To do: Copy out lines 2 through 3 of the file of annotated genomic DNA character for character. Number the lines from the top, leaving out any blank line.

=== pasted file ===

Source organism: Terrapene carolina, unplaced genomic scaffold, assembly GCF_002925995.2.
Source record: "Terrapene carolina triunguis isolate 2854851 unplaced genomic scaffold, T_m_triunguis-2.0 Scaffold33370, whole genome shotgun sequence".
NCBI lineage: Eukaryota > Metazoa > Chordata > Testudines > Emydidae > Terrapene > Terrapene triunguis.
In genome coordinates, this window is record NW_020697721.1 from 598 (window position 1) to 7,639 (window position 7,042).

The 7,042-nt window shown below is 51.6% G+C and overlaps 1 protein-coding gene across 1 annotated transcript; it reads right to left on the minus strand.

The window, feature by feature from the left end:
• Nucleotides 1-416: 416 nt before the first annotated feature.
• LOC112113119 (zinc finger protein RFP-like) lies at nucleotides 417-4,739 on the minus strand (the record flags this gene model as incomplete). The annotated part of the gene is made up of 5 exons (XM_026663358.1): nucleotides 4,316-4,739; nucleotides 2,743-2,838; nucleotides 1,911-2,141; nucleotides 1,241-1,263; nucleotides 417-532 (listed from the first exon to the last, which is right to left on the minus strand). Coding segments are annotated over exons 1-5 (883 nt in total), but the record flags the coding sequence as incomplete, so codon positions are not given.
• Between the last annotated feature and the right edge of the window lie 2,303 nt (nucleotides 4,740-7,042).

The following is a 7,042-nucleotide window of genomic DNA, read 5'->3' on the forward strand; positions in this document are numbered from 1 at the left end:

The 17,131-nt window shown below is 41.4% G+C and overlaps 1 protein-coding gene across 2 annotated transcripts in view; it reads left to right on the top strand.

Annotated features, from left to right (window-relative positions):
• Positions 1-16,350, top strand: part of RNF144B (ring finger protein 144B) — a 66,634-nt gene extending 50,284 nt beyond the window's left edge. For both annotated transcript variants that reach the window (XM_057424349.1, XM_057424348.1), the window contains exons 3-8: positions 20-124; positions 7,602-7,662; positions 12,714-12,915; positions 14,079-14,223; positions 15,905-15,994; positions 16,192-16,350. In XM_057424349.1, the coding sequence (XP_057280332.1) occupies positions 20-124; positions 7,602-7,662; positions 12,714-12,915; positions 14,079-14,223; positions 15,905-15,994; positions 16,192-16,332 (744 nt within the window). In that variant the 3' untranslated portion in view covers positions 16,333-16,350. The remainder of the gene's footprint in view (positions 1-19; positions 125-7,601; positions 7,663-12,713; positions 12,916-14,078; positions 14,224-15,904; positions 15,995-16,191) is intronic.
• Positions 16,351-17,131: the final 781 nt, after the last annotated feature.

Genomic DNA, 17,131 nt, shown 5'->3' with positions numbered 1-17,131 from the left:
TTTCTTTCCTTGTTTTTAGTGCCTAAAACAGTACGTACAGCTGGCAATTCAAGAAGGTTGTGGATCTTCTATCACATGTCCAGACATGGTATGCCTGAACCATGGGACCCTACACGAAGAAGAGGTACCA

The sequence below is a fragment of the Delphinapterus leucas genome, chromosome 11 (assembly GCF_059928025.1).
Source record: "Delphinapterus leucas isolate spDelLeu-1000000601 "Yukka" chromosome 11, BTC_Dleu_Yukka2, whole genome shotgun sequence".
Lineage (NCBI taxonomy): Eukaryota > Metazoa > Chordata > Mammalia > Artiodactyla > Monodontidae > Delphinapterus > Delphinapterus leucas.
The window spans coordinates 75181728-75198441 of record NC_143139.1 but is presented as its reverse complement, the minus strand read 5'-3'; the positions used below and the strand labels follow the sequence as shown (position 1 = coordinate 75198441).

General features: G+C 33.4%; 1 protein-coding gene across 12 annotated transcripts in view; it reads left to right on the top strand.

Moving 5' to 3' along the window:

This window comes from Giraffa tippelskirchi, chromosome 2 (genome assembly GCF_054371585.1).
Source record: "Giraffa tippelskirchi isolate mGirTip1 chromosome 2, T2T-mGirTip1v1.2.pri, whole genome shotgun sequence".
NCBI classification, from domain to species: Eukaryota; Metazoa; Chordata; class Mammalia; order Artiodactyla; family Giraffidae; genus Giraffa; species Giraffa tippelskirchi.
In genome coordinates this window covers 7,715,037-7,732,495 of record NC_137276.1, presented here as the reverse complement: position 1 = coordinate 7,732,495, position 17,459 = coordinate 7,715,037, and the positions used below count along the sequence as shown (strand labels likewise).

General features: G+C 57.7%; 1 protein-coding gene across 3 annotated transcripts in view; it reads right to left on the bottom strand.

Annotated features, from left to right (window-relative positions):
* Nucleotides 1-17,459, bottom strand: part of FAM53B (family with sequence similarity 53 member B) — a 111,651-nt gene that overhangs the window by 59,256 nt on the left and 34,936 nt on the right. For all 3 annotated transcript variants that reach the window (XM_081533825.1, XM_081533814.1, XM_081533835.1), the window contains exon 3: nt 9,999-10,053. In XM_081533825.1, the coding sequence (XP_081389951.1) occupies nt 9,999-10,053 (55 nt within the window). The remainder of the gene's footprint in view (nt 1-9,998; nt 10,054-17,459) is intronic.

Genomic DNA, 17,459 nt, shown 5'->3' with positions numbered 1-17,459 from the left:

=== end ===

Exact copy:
Source record: "Terrapene carolina triunguis isolate 2854851 unplaced genomic scaffold, T_m_triunguis-2.0 Scaffold33370, whole genome shotgun sequence".
NCBI lineage: Eukaryota > Metazoa > Chordata > Testudines > Emydidae > Terrapene > Terrapene triunguis.